Wednesday, July 02, 2008

Qualifications for President

It appears that the American people are determined to remove all substance from political contests in this country and to fill them with junk.

The top news story in the Presidential race for the past two days has been retired general Wesley Clark's statement that, "I don't think that being shot down and being a prisoner of war is a qualification to be President," on Face the Nation

This is a worthless statement to spend time on. However, since the nation is spending time on it, I want to pull something substantive out of it. I want to look at the qualities that a President should have, and the qualities of being a hero. Over the course of this presentation I will argue that Clark's statement is true. However, I will go further and look at the criteria that is relevant to making these types of judgments.

The thesis that there is nothing in being shot down and being a prisoner of war that makes one more qualified to be President springs from the fact that being shot down and being held at the Hanoi Hilton was not an intentional action. It was not something that McCain choose to do. Therefore, it tells us nothing about his character or about the quality of the choices that he will make as President.

In general, we apply the principle that a person acts so as to fulfill the most and strongest of his desires, given his beliefs. With this principle, we look at the intentional actions of an individual and, from this, we create a theory of beliefs and desires. We look for the set of beliefs and desires that best explains past actions. That theory can then be used to best preduct future actions.

We are constantly employing this technique. For each of us, a lot depends on doing this well. We use this to predict the behavior of our bosses and our spouses, to run our businesses, to negotiate with our neighbors, and to run political campaigns. From the first instant we lay eyes on somebody we look at their clothes and appearance. We see the way they have decided to dress and groom themselves as intentional actions that instantly lead to conclusions about what that agent believes and desires. From those theories, we begin to draw predictions of how that person will act in various circumstances (whether to trust them, or whether to run away).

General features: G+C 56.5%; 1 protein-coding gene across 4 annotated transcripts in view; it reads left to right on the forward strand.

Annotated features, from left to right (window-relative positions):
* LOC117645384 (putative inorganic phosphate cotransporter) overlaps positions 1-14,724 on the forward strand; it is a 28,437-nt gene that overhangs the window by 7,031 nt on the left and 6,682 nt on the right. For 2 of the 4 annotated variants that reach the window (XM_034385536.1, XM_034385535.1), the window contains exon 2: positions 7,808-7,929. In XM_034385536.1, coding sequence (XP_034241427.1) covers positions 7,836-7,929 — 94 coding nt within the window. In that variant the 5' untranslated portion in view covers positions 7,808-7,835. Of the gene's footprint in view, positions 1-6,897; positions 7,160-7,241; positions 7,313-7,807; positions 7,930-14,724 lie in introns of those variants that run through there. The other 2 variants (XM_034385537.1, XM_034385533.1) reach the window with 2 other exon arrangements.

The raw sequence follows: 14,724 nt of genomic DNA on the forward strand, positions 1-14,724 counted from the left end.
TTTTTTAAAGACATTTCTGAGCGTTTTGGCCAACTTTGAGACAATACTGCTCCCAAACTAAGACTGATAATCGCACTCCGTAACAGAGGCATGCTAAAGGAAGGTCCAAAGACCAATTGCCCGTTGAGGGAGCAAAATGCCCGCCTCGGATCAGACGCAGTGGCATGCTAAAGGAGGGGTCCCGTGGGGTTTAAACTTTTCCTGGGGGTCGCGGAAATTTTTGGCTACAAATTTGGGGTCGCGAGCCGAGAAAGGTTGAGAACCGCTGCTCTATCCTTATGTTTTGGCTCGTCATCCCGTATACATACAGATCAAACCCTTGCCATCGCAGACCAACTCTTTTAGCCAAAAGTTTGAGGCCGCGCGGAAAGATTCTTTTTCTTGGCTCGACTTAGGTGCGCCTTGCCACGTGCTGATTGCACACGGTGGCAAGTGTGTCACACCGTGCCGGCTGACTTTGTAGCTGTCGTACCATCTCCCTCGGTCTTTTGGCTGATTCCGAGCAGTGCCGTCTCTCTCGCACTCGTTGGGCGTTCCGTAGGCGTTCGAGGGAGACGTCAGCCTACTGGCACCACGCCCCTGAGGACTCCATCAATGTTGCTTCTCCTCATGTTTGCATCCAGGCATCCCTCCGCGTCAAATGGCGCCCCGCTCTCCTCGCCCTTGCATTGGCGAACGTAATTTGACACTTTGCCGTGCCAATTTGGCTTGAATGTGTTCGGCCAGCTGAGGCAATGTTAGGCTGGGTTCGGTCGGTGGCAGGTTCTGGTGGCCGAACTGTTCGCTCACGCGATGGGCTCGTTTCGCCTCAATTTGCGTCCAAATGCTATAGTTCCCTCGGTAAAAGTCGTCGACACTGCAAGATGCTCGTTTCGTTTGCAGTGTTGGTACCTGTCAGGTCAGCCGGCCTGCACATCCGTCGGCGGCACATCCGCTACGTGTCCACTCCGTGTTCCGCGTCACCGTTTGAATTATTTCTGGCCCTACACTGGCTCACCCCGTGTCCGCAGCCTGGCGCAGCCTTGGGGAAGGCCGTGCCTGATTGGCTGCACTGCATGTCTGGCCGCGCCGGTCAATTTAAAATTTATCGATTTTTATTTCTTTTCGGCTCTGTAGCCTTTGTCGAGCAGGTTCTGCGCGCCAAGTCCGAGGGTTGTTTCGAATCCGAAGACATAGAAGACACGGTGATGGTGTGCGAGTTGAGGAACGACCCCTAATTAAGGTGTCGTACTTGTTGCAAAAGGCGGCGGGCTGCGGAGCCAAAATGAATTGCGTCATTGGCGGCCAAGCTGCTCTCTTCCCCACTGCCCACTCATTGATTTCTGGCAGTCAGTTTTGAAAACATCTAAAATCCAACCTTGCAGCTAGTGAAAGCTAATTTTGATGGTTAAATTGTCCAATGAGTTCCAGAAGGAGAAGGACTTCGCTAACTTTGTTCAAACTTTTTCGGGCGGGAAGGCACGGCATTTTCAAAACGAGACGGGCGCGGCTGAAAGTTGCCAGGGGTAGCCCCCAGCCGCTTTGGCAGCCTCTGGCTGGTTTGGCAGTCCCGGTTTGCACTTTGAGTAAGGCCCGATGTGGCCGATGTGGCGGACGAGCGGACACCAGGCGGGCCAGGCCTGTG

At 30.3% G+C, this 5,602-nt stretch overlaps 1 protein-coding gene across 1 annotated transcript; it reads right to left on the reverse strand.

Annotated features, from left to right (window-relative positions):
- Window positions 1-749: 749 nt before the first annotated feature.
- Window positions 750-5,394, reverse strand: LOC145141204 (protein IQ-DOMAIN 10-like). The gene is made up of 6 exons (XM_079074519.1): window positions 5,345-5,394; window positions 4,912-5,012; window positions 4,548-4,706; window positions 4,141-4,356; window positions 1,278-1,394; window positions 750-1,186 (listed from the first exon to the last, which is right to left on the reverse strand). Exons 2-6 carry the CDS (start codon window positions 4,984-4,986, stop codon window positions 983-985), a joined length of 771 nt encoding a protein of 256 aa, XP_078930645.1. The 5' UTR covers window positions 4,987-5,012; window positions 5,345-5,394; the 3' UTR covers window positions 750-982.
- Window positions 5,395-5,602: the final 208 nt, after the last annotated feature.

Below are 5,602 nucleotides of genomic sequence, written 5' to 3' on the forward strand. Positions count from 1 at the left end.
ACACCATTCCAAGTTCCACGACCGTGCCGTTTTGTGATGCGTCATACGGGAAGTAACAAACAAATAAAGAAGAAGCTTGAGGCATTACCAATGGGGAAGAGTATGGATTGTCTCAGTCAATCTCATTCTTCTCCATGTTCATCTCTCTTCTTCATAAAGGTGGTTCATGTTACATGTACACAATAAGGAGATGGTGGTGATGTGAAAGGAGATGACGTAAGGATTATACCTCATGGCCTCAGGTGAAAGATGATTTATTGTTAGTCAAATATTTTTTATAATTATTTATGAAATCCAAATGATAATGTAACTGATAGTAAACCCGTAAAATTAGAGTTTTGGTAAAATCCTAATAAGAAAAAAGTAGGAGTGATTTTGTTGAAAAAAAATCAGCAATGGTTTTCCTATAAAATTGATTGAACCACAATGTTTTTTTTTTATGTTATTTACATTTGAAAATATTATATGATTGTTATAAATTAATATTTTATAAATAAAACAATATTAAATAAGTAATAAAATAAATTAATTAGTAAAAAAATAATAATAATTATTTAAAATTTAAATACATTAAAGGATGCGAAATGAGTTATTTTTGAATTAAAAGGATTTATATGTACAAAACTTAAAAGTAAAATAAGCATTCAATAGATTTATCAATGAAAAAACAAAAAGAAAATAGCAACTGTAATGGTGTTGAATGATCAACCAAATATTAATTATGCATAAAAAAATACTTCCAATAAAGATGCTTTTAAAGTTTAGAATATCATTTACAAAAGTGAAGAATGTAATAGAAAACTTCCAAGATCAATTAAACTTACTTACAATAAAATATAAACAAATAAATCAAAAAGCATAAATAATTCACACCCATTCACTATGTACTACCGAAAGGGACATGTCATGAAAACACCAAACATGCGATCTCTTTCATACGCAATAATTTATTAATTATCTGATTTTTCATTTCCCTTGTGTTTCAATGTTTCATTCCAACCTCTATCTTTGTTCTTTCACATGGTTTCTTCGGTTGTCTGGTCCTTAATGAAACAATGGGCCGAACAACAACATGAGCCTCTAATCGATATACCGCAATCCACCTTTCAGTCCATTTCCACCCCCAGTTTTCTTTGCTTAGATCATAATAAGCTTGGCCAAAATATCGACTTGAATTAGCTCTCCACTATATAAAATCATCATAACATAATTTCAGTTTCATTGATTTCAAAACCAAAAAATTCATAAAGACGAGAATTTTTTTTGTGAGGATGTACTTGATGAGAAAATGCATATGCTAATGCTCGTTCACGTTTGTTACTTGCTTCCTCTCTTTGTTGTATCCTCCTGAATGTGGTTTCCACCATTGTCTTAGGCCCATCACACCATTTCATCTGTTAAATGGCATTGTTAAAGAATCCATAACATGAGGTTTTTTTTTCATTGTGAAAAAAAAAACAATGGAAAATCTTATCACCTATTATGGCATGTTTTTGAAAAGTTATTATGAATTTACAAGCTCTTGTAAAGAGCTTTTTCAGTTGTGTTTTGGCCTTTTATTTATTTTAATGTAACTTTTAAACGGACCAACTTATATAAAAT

Being shot down and being a prisoner of war is not an intentional action. It does not allow us to infer anything about the beliefs and desires of the agent. Therefore, it does not allow us to infer anything about how that agent will behave as President of the United States.

By the way, as an aside, the same analysis applies to those who died in the World Trade Center on 9/11 – at least for those who worked there. I constantly hear these people referred to as heroes. They were not heroes, they were victims. They made no intentional choice to put themselves in danger. Instead, danger came to them – unknowingly. If they had known what was going to happen, we can trust that few of them would have gone there. They were not heroes.

There were heroes at 9/11. Those were the first responders who entered the World Trade Center after it had been hit. These people performed intentional actions that put them in danger. This allows us to say something about the beliefs and desires of those people – and we find in them desires worthy of our admiration and respect – desires that tend to fulfill the desires of others.

Also, there were people who became heroes after the airplanes crashed into the World Trade Center. These were people who responded to the attack with action – actions that considered the well-being of others.

In fact, it diminishes the claim that these first-responders are heroes to give the term as well to those who made no intentional choice to face danger. When we give an honor to those who do not deserve it, we insult all of those given the same honor but who did deserve it.

The passengers who died bringing down Flight 93 are heroes. They performed an intentional action – an action that proved to be a benefit to others. We may cynically assert that they acted only to save their own lives. Yet, history has told us of great numbers of people who refused to act even when they were being killed off (or enslaved) in huge numbers. We have every reason to believe that in addition to any desire for self-preservation, these agents knew that if they did not act their plane would be used as a weapon against innocent people. The passengers of Flight 93 qualify as heroes.

Those who died at the Pentagon also belong in a different category from those who died in the World Trade Center. Military buildings are military targets. People who join the military are people who are willing to put themselves at risk for the well-being of others. The Pentagon is a military target, occupied by people who voluntarily accept risks to life and limb in the defense of this country. They get credit for that intentional action.